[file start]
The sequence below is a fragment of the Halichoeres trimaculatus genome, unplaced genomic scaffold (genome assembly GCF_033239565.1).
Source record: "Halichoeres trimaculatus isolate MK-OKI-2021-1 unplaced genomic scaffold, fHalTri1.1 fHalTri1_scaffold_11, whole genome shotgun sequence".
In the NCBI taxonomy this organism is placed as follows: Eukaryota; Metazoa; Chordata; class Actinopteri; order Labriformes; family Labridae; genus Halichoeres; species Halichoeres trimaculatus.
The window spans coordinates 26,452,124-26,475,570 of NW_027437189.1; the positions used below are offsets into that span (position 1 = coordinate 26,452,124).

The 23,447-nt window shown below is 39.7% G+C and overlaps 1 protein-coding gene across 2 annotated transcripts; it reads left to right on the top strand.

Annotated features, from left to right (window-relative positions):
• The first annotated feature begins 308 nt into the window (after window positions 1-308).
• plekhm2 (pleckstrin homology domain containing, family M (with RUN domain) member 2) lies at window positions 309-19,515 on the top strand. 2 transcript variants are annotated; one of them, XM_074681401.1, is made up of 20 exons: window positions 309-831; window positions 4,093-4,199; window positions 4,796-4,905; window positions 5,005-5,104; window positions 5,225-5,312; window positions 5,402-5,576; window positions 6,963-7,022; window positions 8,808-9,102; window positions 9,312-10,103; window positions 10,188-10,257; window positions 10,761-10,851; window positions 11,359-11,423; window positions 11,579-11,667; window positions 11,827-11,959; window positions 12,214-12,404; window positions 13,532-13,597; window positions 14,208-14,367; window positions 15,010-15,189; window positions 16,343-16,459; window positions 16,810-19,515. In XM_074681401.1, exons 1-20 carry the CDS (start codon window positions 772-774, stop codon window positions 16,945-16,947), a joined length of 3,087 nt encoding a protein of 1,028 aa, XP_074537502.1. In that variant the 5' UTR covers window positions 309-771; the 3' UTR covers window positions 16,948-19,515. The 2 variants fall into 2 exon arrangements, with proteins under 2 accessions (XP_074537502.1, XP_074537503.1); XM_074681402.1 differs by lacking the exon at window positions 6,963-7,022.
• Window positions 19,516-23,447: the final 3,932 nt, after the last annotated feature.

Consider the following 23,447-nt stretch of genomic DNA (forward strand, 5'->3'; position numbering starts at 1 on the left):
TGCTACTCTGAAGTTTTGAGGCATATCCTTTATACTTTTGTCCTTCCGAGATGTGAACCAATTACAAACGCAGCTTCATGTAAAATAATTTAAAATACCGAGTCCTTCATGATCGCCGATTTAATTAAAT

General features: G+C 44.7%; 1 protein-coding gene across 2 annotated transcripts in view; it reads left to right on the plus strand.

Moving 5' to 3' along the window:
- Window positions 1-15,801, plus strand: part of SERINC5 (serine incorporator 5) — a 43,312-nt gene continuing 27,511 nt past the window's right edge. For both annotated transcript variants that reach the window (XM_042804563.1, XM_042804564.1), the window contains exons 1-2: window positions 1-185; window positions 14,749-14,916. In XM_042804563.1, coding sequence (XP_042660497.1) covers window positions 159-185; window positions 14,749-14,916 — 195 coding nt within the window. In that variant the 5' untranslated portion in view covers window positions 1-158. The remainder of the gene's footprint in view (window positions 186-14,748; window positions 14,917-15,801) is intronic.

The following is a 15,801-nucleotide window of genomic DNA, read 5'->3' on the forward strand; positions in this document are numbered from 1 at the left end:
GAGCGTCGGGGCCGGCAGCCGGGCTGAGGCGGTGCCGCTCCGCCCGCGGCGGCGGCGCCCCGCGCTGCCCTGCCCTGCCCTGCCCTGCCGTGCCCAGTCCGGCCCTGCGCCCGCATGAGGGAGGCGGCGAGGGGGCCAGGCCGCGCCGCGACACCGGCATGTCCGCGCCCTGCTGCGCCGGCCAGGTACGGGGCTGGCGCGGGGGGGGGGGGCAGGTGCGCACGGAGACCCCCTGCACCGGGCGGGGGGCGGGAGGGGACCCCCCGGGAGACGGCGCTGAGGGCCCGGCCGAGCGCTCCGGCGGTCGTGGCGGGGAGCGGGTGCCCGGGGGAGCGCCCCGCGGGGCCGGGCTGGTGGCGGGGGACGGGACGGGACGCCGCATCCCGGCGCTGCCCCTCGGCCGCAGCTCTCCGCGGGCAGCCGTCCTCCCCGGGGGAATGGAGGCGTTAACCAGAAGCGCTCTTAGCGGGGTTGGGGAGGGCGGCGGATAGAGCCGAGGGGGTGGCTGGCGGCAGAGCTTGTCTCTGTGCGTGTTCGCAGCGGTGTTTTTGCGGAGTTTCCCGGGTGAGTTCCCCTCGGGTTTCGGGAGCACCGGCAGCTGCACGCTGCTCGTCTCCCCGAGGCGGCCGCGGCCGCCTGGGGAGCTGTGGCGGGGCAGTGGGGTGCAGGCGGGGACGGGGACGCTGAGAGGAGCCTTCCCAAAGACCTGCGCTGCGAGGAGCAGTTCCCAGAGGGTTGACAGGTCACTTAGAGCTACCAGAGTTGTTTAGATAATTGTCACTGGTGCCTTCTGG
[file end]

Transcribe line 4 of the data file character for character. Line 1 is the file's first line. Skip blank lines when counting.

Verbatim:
The window spans coordinates 26,452,124-26,475,570 of NW_027437189.1; the positions used below are offsets into that span (position 1 = coordinate 26,452,124).